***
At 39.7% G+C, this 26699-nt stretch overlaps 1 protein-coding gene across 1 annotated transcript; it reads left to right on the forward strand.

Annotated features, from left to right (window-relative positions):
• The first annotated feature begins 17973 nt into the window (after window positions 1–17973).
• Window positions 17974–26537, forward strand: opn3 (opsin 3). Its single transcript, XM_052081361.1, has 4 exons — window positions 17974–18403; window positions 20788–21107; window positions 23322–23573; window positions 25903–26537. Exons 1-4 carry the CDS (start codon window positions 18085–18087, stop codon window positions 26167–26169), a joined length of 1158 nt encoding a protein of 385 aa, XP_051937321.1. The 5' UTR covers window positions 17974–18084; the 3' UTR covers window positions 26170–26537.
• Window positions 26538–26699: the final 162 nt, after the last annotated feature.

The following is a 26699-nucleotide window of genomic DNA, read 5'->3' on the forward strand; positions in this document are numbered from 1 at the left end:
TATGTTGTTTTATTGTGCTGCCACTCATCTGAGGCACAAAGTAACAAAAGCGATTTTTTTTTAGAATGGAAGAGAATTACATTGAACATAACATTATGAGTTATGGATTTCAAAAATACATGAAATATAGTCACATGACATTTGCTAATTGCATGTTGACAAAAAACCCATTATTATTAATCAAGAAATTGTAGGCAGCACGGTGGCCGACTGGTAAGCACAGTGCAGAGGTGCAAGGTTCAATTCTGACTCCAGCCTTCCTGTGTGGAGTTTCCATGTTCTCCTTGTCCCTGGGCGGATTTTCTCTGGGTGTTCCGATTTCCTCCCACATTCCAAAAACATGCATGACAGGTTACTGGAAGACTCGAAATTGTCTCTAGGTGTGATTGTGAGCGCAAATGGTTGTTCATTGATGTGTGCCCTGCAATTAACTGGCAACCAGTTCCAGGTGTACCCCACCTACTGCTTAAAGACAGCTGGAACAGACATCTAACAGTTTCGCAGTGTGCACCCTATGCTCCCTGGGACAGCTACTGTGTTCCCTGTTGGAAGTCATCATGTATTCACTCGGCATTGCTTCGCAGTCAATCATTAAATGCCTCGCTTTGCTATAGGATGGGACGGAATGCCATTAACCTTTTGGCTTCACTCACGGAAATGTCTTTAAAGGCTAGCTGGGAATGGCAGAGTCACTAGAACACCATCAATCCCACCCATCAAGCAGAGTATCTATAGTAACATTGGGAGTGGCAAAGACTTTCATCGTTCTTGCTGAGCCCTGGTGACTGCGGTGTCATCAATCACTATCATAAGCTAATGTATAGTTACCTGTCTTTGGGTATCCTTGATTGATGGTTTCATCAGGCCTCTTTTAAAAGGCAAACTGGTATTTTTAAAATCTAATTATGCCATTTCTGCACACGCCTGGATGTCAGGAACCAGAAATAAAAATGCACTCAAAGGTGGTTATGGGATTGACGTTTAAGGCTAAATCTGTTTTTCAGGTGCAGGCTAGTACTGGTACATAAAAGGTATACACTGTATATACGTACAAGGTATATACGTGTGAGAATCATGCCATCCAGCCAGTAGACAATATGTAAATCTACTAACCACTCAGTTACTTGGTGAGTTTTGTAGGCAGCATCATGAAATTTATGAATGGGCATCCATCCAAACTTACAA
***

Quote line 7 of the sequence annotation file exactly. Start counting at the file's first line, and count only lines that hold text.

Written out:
TATGTTGTTTTATTGTGCTGCCACTCATCTGAGGCACAAAGTAACAAAAGCGATTTTTTTTTAGAATGGAAGAGAATTACATTGAACATAACATTATGAGTTATGGATTTCAAAAATACATGAAATATAGTCACATGACATTTGCTAATTGCATGTTGACAAAAAACCCATTATTATTAATCAAGAAATTGTAGGCAGCACGGTGGCCGACTGGTAAGCACAGTGCAGAGGTGCAAGGTTCAATTCTGACTCCAGCCTTCCTGTGTGGAGTTTCCATGTTCTCCTTGTCCCTGGGCGGATTTTCTCTGGGTGTTCCGATTTCCTCCCACATTCCAAAAACATGCATGACAGGTTACTGGAAGACTCGAAATTGTCTCTAGGTGTGATTGTGAGCGCAAATGGTTGTTCATTGATGTGTGCCCTGCAATTAACTGGCAACCAGTTCCAGGTGTACCCCACCTACTGCTTAAAGACAGCTGGAACAGACATCTAACAGTTTCGCAGTGTGCACCCTATGCTCCCTGGGACAGCTACTGTGTTCCCTGTTGGAAGTCATCATGTATTCACTCGGCATTGCTTCGCAGTCAATCATTAAATGCCTCGCTTTGCTATAGGATGGGACGGAATGCCATTAACCTTTTGGCTTCACTCACGGAAATGTCTTTAAAGGCTAGCTGGGAATGGCAGAGTCACTAGAACACCATCAATCCCACCCATCAAGCAGAGTATCTATAGTAACATTGGGAGTGGCAAAGACTTTCATCGTTCTTGCTGAGCCCTGGTGACTGCGGTGTCATCAATCACTATCATAAGCTAATGTATAGTTACCTGTCTTTGGGTATCCTTGATTGATGGTTTCATCAGGCCTCTTTTAAAAGGCAAACTGGTATTTTTAAAATCTAATTATGCCATTTCTGCACACGCCTGGATGTCAGGAACCAGAAATAAAAATGCACTCAAAGGTGGTTATGGGATTGACGTTTAAGGCTAAATCTGTTTTTCAGGTGCAGGCTAGTACTGGTACATAAAAGGTATACACTGTATATACGTACAAGGTATATACGTGTGAGAATCATGCCATCCAGCCAGTAGACAATATGTAAATCTACTAACCACTCAGTTACTTGGTGAGTTTTGTAGGCAGCATCATGAAATTTATGAATGGGCATCCATCCAAACTTACAA